There are currently two slots venues in full operation in the Philadelphia suburbs, and two new casinos on the Philadelphia waterfront may be on the near horizon - each threatening Atlantic City's biggest revenue generator: slot machines.
So the city has been busy. Call it a makeover in overdrive.
The Borgata Hotel Casino & Spa, the city's top-grossing casino, is ramping up its A-list entertainment roster - which has become the Las Vegas-style mega-resort's signature - with Gwen Stefani to kick off Memorial Day weekend. Other acts to swing through this peak season will include John Mayer, Mary J. Blige and the Smashing Pumpkins.
Not to be outdone, Tropicana Casino & Resort, which has benefited from the huge success of its mega-retail, dining and entertainment complex, called the Quarter, will roll out Providence, a New York-style nightclub, next month that will offer bottle service and VIP lounges to draw in a younger clientele.
Harrah's Atlantic City casino began taking reservations last month for its new Elizabeth Arden Red Door Spa and its 23 treatment rooms. The spa opens Memorial Day weekend and is part of a $550 million upgrade and expansion at the casino, which will include a new Olympic-size indoor pool.
And the Trump Taj Mahal - Donald J. Trump's flagship casino here - wants you to take a long stroll along its new $30 million Spice Road, which features new dining and shopping venues, with names such as "Plate" and "Candy."
While hotel rooms have been revamped at several of the casinos, including Showboat and Resorts, the Borgata, Harrah's Atlantic City and the Taj Mahal are all in the midst of adding new hotel towers over the next year and a half.
The Tropicana is negotiating to add a boutique hotel next to its property and is also undergoing a $55 million renovation to upgrade its casino floor and hotel rooms.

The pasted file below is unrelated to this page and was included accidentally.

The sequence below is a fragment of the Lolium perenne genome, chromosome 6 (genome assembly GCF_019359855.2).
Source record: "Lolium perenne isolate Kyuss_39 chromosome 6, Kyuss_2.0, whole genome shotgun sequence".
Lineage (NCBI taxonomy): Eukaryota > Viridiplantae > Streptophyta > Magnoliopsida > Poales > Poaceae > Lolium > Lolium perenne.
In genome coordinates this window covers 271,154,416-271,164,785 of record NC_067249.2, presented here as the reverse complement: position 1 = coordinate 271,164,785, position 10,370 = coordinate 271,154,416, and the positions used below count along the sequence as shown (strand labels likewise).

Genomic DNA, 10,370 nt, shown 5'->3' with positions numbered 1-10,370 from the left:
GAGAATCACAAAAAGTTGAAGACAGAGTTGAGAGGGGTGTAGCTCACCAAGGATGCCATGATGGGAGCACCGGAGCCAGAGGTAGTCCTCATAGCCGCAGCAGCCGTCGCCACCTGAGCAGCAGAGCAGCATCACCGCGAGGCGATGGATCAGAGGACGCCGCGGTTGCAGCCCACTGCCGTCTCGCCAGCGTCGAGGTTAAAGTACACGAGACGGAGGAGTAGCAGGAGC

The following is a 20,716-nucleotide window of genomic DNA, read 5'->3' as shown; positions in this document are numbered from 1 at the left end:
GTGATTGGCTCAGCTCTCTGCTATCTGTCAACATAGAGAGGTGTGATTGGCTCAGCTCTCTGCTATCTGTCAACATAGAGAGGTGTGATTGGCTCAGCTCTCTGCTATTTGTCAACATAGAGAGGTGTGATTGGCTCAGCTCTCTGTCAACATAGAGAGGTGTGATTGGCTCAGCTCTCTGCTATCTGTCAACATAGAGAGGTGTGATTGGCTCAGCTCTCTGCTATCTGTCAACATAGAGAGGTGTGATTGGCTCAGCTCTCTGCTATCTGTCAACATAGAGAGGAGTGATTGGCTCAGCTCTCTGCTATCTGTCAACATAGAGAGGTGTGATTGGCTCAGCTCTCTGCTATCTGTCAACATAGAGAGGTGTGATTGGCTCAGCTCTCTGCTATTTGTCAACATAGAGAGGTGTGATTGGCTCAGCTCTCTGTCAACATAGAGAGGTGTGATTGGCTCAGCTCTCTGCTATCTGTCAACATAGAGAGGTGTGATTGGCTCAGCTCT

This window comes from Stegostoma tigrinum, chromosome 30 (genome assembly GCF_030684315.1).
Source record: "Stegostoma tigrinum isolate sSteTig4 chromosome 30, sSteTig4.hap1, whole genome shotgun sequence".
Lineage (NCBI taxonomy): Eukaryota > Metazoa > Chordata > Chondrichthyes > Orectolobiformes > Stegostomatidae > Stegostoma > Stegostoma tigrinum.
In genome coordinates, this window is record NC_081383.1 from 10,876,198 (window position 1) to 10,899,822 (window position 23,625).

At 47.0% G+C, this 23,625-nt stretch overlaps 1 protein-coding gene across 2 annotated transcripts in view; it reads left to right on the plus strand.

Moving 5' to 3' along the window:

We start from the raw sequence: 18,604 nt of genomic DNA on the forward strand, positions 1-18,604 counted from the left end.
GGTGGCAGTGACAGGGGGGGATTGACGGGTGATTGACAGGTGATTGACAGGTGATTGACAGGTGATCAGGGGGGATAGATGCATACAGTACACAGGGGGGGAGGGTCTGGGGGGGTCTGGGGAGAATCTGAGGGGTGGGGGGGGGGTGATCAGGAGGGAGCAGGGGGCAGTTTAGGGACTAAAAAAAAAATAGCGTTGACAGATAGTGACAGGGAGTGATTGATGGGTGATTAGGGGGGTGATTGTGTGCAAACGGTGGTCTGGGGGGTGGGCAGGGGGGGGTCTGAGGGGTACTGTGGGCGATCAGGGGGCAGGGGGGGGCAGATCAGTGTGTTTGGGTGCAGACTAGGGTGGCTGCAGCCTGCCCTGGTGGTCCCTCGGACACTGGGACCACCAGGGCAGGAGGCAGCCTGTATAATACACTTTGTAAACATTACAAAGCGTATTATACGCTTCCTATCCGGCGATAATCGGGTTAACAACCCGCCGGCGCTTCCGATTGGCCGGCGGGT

Jeffrey Vasser, executive director of the Atlantic City Convention & Visitors Authority, the city's chief marketing arm, said this summer was critical because of the new slots competition. The resort's 11 casinos last month reported a 6.8 percent decline in revenue from a year ago.
"Summer is our time to shine and to show off our natural resources," Vasser said. "Everybody is rallying around the importance of making Atlantic City a full-service, year-round destination.
"Pulling a lever on a slot machine is no longer a compelling reason to come to Atlantic City," he said. "The January and February numbers recognize that the nongaming amenities are what will make the difference for Atlantic City. The new product alone is a big difference for us."
And not the least, Vasser said, Atlantic City has one other distinct advantage: "No matter what the New York Catskills or Pennsylvania do, nothing beats the ocean."
Perhaps the best judge of whether or not Atlantic City is heading in the right direction is a member of the resort's most sought-after demographic: affluent twenty- and thirtysomethings from New Jersey, Pennsylvania and New York.
"They are really building up the city with a bunch of outlet stores, more stores and restaurants at The Pier and more new casinos, even though it's taking a long time," said Chris McCleary, 27, who recently moved to Atlantic City from Lewiston, Maine. He works at Vilebrequin, a high-end French men's and boy's bathing-suit store at the nearly year-old Pier Shops at Caesars shopping mall, connected to Caesars casino on the Boardwalk.
McCleary, who is also an avid table-games player, said the changes were all for the better.
"You can't sit still," he said recently, while he stood in line with $400 worth of chips in his hands, waiting to play Texas Hold 'Em No Limit at Caesars. "Atlantic City is now competing with Las Vegas, Philadelphia and Foxwoods in Connecticut. They are all competing against each other."
Contact staff writer Suzette Parmley at 215-854-2594 or firstname.lastname@example.org.